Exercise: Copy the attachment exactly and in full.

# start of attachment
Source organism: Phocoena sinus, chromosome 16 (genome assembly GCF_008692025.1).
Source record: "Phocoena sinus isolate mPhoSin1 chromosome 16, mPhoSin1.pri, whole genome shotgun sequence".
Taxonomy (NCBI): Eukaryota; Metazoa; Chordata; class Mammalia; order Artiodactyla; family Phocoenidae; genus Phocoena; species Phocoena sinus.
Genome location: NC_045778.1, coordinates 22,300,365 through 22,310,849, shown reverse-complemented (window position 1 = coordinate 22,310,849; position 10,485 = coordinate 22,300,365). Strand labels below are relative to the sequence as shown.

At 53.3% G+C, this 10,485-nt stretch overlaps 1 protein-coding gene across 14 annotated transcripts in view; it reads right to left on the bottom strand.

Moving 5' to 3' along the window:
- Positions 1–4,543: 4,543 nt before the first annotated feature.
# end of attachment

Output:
Source organism: Phocoena sinus, chromosome 16 (genome assembly GCF_008692025.1).
Source record: "Phocoena sinus isolate mPhoSin1 chromosome 16, mPhoSin1.pri, whole genome shotgun sequence".
Taxonomy (NCBI): Eukaryota; Metazoa; Chordata; class Mammalia; order Artiodactyla; family Phocoenidae; genus Phocoena; species Phocoena sinus.
Genome location: NC_045778.1, coordinates 22,300,365 through 22,310,849, shown reverse-complemented (window position 1 = coordinate 22,310,849; position 10,485 = coordinate 22,300,365). Strand labels below are relative to the sequence as shown.

At 53.3% G+C, this 10,485-nt stretch overlaps 1 protein-coding gene across 14 annotated transcripts in view; it reads right to left on the bottom strand.

Moving 5' to 3' along the window:
- Positions 1–4,543: 4,543 nt before the first annotated feature.